By Nita Schiro, Master Gardener
In defiance of its name, the Common Buttonbush Tree, (Cephalanthus occidentalis) is not common looking at all. In fact, quite the opposite – it is a sturdy but small tree or shrub with curved and twisted multiple branches, plus dainty globes which resemble white pincushions. This tree really does have it all! You may have walked past one in the woods and didn’t notice the spherically shaped globes hanging like ornaments from the limbs. I know I have been guilty of this.
This tree is happy when close to a pond or stream, or planted in a swampy, moist area. Recently while hiking in Jones State Forest in Conroe I noticed several of them growing near a low spot on the side of the trail. They can grow to 6 feet if left alone, or you can prune them if you prefer a smaller version. They do like shade, to part-sun to thrive.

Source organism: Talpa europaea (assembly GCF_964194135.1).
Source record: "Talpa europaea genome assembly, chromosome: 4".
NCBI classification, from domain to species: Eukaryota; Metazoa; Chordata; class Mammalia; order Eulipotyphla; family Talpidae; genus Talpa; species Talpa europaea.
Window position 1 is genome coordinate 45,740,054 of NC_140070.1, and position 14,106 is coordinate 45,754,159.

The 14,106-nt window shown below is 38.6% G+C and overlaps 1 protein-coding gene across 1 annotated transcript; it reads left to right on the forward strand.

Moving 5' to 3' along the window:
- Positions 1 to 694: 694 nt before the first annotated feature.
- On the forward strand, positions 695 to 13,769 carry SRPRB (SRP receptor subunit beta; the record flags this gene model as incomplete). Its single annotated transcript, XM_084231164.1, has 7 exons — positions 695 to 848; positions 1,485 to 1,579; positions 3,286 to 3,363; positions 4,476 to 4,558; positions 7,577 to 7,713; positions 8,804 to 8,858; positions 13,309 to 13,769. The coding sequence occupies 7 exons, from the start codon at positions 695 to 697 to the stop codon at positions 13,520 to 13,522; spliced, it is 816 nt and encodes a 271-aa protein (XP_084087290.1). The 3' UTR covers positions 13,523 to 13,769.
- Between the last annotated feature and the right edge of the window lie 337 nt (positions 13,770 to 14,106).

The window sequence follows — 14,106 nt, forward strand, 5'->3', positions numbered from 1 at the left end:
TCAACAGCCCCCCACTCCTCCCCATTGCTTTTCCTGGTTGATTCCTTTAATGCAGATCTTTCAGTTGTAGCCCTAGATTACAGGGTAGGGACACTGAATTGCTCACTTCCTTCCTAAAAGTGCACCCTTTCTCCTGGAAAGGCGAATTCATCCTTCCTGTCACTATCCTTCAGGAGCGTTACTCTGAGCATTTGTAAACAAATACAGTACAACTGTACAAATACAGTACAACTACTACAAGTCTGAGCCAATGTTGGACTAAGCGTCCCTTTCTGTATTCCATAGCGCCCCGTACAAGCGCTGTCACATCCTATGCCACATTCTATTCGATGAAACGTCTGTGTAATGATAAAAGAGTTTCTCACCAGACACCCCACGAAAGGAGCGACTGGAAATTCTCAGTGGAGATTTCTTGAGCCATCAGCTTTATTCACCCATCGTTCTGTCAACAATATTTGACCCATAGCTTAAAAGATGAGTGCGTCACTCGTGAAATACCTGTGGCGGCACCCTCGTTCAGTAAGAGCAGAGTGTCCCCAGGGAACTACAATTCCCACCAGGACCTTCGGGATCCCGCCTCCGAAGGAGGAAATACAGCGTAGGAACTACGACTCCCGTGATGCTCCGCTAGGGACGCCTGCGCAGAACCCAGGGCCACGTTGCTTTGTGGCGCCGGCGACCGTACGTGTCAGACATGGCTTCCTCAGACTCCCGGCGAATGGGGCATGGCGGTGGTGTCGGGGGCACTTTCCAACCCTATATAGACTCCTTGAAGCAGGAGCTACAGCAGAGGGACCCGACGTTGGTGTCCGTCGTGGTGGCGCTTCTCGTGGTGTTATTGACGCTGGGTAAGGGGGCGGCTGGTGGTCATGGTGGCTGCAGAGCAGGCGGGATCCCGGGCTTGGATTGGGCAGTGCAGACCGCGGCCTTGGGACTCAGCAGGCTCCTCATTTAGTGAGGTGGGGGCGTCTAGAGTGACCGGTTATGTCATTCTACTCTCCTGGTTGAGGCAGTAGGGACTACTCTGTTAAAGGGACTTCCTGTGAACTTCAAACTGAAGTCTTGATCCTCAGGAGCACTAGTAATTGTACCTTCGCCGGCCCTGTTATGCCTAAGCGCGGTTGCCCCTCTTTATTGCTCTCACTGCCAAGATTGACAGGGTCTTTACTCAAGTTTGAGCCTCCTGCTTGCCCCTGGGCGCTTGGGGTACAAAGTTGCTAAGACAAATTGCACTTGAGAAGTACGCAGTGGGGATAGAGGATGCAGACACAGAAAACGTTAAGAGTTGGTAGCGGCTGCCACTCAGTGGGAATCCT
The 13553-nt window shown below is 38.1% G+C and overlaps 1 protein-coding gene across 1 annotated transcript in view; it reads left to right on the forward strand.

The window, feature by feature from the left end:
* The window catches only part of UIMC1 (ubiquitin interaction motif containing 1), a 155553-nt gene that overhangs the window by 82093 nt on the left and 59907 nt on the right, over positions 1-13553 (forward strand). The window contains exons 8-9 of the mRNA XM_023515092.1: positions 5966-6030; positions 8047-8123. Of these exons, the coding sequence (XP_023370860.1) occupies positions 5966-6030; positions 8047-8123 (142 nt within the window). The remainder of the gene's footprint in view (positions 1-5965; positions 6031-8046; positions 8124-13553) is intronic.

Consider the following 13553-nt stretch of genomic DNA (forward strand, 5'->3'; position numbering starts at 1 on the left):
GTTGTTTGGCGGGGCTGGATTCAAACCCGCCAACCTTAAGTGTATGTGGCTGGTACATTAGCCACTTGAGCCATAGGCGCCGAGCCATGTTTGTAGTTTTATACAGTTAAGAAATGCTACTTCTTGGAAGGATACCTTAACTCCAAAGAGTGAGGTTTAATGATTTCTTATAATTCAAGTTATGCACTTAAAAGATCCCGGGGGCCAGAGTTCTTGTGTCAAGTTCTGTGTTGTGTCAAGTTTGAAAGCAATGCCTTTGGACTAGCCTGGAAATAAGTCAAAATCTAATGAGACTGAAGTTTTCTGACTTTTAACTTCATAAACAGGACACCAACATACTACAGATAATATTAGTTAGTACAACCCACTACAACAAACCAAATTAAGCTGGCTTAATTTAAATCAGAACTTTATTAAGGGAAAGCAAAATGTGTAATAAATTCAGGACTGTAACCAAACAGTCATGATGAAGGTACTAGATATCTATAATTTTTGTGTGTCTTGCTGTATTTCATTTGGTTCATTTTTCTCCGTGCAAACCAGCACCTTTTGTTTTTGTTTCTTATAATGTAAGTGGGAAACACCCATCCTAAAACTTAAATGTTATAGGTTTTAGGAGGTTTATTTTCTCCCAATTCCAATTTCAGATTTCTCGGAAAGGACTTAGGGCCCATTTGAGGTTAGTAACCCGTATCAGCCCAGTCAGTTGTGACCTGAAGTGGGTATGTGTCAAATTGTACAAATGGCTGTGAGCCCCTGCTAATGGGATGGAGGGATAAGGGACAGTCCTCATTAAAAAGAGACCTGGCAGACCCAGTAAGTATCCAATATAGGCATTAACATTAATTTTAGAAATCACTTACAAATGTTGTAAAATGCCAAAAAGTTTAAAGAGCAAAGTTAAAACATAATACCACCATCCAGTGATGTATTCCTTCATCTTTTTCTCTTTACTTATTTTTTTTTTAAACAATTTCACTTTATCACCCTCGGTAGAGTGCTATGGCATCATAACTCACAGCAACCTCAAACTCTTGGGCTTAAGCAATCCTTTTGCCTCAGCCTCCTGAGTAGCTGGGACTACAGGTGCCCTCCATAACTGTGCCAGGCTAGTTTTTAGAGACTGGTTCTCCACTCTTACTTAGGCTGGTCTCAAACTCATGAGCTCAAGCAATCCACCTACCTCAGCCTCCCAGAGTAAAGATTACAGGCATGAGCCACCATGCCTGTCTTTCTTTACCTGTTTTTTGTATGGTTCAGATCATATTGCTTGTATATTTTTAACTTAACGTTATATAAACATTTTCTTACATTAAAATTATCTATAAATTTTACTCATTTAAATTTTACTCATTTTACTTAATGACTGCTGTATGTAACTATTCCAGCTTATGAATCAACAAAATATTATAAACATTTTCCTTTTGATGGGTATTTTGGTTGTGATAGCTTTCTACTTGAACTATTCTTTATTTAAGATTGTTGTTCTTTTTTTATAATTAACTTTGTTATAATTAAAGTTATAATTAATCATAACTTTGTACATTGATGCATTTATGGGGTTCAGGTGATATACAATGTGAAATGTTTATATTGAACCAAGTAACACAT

Plant a Common Buttonbush in your yard and the wildlife will be happy too. Bees, hummingbirds, and butterflies use the flowers as a nectar source. Reddish-brown fruit follows the flowers and persists through the winter. Waterbirds eat buttonbush seeds.
Another benefit is that the leaves are unpalatable to deer and livestock, so the shiny green leaves will remain until winter.
You can find this plant at the upcoming Montgomery County Master Gardener Fall Plant Sale on October 13th. The pre-program starts at 8 am, with the sale from 9 am – 12 Noon. Location is the Texas A&M AgriLife Extension at 9020 Airport Road in Conroe. Visit our website at www.mcmga.com for details. You can also call 936-539-7824 for more information.
Come out early for the best selection of our plants, and if you have questions during the sale, just look for a Master Gardener wearing a blue shirt. Don’t forget to bring a wagon.